Books of 2009

Here are the books released in 2009 that caught my interest. Where I can, or where I remember, I will provide links to how I heard about them. As I read them, I will link to my notes. For the non-fiction, the interview often gives you the gist of the whole book.

Fiction of various flavors:

Read so far
Talk of the Nation interview Sum : forty tales from the afterlives, by David Eagleman
Hugo nominee Julian Comstock: A Story of 22nd-Century America, by Robert Charles Wilson
The Selected Works of T.S. Spivet, by Reif Larsen
Nebula and Hugo nominee The City & The City, by China Miéville
The Yggysey, by Daniel Pinkwater
Nebula and Hugo nominee The Windup Girl, by Paolo Balcigalupi
The Revolution Business, by Charles Stross
Talk of the Nation interview The Book of Genesis Illustrated by R. Crumb, by R. Crumb
Inbound 4: A Comic Book History of Boston, by Boston Comics Roundtable
Eclipse Three, edited by Jonathan Strahan
NY Times essay Essential Pleasures: A New Anthology of Poems to Read Aloud, edited by Robert Pinsky
Hugo nominee Palimpsest, by Catherynne M. Valente
Nebula and Hugo nominee Boneshaker, by Cherie Priest
review on All Things Considered among others The Magicians, by Lev Grossman
Hugo nominee Wake, by Robert J. Sawyer


Read so far
interview on On Point Supersense: Why We Believe in the Unbelievable, by Bruce M. Hood
Picking up 660 Curries at the library Japanese Hot Pots: Comforting One-Pot Meals, by Tadashi Ono & Harris Salat
Looking up My Bread Kneadlessly simple: fabulous, fuss-free, no-knead breads, by Nancy Baggett
Everywhere! My bread: the revolutionary no-work, no-knead method, by Jim Lahey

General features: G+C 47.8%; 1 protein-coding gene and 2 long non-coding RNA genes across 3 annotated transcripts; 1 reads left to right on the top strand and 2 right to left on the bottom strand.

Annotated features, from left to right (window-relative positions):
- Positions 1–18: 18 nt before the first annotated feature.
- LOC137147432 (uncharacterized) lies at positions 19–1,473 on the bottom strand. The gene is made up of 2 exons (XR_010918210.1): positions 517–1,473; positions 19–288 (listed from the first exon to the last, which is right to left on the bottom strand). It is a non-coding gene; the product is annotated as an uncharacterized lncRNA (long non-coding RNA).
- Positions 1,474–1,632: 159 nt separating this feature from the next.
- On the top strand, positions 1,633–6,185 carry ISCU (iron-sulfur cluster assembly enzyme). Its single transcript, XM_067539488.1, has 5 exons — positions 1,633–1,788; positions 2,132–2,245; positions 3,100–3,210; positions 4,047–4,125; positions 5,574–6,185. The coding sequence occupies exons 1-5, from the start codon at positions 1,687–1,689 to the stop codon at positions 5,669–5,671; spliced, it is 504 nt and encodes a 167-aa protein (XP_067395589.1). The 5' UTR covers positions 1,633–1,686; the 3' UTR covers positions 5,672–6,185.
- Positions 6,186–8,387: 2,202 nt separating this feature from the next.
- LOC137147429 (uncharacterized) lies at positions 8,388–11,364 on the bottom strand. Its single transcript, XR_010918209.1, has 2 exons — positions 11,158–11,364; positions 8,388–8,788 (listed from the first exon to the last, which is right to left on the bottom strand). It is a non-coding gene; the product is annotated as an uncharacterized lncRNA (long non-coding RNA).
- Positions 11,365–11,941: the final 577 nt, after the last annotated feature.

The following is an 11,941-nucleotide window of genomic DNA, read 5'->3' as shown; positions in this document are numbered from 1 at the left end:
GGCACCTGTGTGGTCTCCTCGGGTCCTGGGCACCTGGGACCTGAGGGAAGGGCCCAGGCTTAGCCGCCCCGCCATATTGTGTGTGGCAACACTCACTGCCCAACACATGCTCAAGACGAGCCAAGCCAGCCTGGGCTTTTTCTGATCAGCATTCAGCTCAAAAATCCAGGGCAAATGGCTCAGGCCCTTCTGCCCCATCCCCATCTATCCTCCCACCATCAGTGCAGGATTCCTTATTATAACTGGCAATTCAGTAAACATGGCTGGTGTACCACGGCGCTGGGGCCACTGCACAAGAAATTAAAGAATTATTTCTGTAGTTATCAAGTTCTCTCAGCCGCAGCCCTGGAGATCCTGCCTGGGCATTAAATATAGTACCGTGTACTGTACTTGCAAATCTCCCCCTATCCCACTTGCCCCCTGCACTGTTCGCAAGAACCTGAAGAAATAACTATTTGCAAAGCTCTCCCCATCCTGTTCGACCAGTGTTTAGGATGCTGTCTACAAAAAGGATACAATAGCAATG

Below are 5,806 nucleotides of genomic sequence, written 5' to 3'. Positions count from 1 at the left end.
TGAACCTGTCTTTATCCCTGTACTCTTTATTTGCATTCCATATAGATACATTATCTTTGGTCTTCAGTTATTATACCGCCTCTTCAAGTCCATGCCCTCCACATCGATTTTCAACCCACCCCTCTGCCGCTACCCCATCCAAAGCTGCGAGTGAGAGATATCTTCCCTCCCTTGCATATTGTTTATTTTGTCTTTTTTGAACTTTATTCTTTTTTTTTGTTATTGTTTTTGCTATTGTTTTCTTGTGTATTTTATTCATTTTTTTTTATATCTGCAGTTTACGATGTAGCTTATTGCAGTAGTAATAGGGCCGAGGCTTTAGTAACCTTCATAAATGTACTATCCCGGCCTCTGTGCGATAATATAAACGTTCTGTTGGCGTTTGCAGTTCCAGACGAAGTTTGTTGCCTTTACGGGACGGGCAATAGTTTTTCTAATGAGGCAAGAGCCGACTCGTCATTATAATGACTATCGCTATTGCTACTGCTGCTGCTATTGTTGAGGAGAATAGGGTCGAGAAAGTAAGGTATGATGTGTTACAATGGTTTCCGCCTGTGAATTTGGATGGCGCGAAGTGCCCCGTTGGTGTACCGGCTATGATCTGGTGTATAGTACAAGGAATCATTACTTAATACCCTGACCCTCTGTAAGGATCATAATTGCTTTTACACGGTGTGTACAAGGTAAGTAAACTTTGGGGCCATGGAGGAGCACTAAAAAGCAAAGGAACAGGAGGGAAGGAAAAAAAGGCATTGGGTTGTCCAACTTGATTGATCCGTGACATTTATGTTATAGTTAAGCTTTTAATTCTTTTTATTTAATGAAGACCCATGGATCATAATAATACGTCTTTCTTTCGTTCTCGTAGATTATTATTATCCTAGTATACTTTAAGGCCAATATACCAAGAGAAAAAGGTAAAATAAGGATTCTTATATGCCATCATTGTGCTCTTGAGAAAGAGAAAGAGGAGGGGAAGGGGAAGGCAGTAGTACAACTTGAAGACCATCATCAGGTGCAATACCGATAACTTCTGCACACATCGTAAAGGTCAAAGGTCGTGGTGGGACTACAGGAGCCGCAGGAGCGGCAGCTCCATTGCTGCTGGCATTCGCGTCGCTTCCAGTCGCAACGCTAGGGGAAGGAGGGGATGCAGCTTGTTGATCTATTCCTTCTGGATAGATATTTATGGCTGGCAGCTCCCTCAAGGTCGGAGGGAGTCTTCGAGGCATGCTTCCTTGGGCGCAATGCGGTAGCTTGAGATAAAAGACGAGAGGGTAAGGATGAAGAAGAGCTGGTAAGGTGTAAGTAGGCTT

Colbert bump Cheating Death: The Doctors and Medical Miracles that Are Saving Lives Against All Odds, by Sanjay Gupta, M.D.
interview on To The Best of Our Knowledge Cheap: the high cost of discount culture, by Ellen Ruppel Shell
Moral machines : teaching robots right from wrong, by Wendell Wallach
interview on KUOW Weekday The Element: How Finding Your Passion Changes Everything, by Ken Robinson
The Long Thaw: how humans are changing the next 100,000 years of Earth’s climate, by David Archer
interview on Morning Edition In cheap we trust : the story of a misunderstood American virtue, by Lauren Weber
Won’t be read
interview on All Things Considered The Superorganism : the beauty, elegance, and strangeness of insect societies, by Bert Hölldobler and E.O. Wilson
NY Times review Prisoner of the State, by Zhao Ziyang
wasn’t paying attention when I first heard about it Rapt : Attention and the Focused Life, by Winifred Gallagher

4 thoughts on “Books of 2009

  1. In cheap we trust : the story of a misunderstood American virtue, by Lauren Weber was worth reading for free. Nice blog, I din know you started peachtrees. I’ve had 4 dwarves (Loring) for 4 summers. I guess I lose 2/3 of the babies every spring but still get over 100 large edible fruits in August.

  2. Agreed about Cheap We Trust. How did she write a whole book about frugality and not mention libraries?

    I only planted the peach tree (and a plum and 2 pears) last year. I’m amazed I got any fruit from it so quickly. Do you have to protect yours from the squirrels?

  3. I use what they call Pond and Bird Netting to keep the pests away. It has worked quite well. It comes in pkges of 7’x20′ and I tack 2 of them together (with twist-ties or the like) along the long side to get a 14′ width which drapes well over the 5-7′ high dwarf trees.

    My big joy last summer was my 2 niagara grapevines. I love that spicy, kind of sour fruit and I think I got about 40 lbs in addition to creating a new shaded area for randi to chill outdoors without getting too much sun. I also planted 3 heirloom totato plants and got lots of Russian Plum fruits.

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